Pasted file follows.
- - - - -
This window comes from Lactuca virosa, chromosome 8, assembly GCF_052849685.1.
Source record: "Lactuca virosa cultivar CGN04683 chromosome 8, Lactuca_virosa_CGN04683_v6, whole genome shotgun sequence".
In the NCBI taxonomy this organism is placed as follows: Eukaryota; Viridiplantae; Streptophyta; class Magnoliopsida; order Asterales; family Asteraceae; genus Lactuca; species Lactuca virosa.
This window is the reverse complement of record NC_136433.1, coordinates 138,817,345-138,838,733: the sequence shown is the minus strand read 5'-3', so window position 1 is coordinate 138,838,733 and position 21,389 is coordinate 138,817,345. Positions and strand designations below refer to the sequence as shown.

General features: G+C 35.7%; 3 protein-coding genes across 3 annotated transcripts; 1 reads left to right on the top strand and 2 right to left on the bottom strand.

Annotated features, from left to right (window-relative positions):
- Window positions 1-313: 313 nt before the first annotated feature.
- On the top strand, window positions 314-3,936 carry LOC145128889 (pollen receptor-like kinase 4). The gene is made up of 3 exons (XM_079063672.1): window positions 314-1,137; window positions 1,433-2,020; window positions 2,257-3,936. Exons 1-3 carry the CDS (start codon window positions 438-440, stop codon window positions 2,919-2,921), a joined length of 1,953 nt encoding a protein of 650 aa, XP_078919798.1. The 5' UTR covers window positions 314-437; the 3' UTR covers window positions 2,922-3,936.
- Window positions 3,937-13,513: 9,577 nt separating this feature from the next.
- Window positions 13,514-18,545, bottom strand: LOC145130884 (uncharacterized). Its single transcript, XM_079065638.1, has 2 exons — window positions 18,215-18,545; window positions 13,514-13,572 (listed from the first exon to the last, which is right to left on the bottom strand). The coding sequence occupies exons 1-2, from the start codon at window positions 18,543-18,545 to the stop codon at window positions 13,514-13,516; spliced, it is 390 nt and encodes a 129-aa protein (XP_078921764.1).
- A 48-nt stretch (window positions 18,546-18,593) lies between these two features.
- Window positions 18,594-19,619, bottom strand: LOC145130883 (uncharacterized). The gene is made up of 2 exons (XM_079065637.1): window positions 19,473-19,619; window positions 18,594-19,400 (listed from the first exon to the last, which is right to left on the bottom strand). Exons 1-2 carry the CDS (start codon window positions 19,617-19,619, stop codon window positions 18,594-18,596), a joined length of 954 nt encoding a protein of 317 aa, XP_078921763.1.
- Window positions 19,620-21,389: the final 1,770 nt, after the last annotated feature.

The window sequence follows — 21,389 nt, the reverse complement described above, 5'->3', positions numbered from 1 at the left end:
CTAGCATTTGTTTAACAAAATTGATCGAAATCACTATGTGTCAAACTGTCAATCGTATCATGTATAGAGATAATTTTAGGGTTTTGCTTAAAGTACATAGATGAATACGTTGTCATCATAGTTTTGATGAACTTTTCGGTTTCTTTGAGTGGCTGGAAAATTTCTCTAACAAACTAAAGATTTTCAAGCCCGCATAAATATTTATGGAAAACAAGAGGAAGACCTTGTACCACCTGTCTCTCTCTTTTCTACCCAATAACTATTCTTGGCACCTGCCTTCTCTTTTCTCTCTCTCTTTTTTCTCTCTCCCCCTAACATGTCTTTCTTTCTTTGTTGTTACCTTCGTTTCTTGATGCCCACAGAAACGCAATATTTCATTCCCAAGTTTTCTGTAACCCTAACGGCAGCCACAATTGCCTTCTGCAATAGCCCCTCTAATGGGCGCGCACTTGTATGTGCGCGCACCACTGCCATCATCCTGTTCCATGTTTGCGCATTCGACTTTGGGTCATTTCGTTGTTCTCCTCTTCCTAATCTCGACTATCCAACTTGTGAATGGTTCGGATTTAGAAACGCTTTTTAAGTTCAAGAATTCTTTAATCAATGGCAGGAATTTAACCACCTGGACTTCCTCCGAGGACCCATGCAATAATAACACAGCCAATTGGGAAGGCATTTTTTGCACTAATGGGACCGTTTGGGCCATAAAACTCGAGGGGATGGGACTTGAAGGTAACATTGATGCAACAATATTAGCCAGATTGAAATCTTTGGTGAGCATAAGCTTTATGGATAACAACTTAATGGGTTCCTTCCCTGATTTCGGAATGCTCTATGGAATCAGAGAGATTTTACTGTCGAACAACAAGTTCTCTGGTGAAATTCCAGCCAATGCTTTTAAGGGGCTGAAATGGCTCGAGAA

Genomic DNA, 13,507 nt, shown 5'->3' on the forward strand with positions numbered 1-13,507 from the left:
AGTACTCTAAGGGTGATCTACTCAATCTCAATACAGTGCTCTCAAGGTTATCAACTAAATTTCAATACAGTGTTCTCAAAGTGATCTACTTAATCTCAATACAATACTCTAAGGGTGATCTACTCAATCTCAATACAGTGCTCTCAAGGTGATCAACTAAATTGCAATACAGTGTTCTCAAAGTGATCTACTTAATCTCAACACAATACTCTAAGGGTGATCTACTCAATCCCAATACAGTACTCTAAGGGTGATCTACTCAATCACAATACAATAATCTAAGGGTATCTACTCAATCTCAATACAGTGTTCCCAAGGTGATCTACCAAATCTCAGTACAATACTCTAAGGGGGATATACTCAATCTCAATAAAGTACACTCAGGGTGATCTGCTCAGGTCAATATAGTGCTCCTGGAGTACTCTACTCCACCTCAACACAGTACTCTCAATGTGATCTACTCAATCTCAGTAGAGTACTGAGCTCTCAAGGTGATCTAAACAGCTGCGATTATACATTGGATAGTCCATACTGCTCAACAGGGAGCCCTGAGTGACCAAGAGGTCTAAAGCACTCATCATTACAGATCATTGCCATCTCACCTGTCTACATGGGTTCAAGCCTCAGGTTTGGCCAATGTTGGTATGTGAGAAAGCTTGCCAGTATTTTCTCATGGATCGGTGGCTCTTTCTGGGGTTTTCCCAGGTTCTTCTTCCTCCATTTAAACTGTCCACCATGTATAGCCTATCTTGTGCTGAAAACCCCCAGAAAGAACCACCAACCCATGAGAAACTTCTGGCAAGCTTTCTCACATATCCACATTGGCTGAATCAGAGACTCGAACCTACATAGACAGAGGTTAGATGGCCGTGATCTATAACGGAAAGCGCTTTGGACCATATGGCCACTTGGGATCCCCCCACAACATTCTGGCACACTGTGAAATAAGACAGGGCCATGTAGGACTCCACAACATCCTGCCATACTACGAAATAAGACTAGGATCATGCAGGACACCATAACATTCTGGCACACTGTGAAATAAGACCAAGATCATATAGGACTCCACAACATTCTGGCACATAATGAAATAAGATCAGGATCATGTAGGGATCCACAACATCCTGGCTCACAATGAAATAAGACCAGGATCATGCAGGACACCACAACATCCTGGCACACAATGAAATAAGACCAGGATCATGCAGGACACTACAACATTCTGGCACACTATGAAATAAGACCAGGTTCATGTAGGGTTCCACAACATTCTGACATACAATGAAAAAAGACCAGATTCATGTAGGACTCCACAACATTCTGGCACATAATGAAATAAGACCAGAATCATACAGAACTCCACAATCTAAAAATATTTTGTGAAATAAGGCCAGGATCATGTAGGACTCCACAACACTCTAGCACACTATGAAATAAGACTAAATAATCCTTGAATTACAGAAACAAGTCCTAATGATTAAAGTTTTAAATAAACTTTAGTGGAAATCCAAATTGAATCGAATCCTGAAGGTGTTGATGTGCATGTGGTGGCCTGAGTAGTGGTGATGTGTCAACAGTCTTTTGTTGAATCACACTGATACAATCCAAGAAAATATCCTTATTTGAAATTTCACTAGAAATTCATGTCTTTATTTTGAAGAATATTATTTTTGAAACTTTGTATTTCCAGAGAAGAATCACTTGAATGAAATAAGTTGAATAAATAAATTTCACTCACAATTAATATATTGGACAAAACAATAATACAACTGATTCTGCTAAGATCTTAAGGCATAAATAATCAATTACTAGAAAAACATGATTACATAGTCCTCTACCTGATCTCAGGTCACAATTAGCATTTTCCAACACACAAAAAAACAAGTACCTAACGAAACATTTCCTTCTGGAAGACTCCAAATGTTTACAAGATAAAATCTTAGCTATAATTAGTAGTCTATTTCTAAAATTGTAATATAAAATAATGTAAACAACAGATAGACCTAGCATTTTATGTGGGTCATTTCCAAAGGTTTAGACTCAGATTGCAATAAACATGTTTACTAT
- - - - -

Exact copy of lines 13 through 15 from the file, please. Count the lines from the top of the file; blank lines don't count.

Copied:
- Window positions 19,620-21,389: the final 1,770 nt, after the last annotated feature.

The window sequence follows — 21,389 nt, the reverse complement described above, 5'->3', positions numbered from 1 at the left end:
CTAGCATTTGTTTAACAAAATTGATCGAAATCACTATGTGTCAAACTGTCAATCGTATCATGTATAGAGATAATTTTAGGGTTTTGCTTAAAGTACATAGATGAATACGTTGTCATCATAGTTTTGATGAACTTTTCGGTTTCTTTGAGTGGCTGGAAAATTTCTCTAACAAACTAAAGATTTTCAAGCCCGCATAAATATTTATGGAAAACAAGAGGAAGACCTTGTACCACCTGTCTCTCTCTTTTCTACCCAATAACTATTCTTGGCACCTGCCTTCTCTTTTCTCTCTCTCTTTTTTCTCTCTCCCCCTAACATGTCTTTCTTTCTTTGTTGTTACCTTCGTTTCTTGATGCCCACAGAAACGCAATATTTCATTCCCAAGTTTTCTGTAACCCTAACGGCAGCCACAATTGCCTTCTGCAATAGCCCCTCTAATGGGCGCGCACTTGTATGTGCGCGCACCACTGCCATCATCCTGTTCCATGTTTGCGCATTCGACTTTGGGTCATTTCGTTGTTCTCCTCTTCCTAATCTCGACTATCCAACTTGTGAATGGTTCGGATTTAGAAACGCTTTTTAAGTTCAAGAATTCTTTAATCAATGGCAGGAATTTAACCACCTGGACTTCCTCCGAGGACCCATGCAATAATAACACAGCCAATTGGGAAGGCATTTTTTGCACTAATGGGACCGTTTGGGCCATAAAACTCGAGGGGATGGGACTTGAAGGTAACATTGATGCAACAATATTAGCCAGATTGAAATCTTTGGTGAGCATAAGCTTTATGGATAACAACTTAATGGGTTCCTTCCCTGATTTCGGAATGCTCTATGGAATCAGAGAGATTTTACTGTCGAACAACAAGTTCTCTGGTGAAATTCCAGCCAATGCTTTTAAGGGGCTGAAATGGCTCGAGAA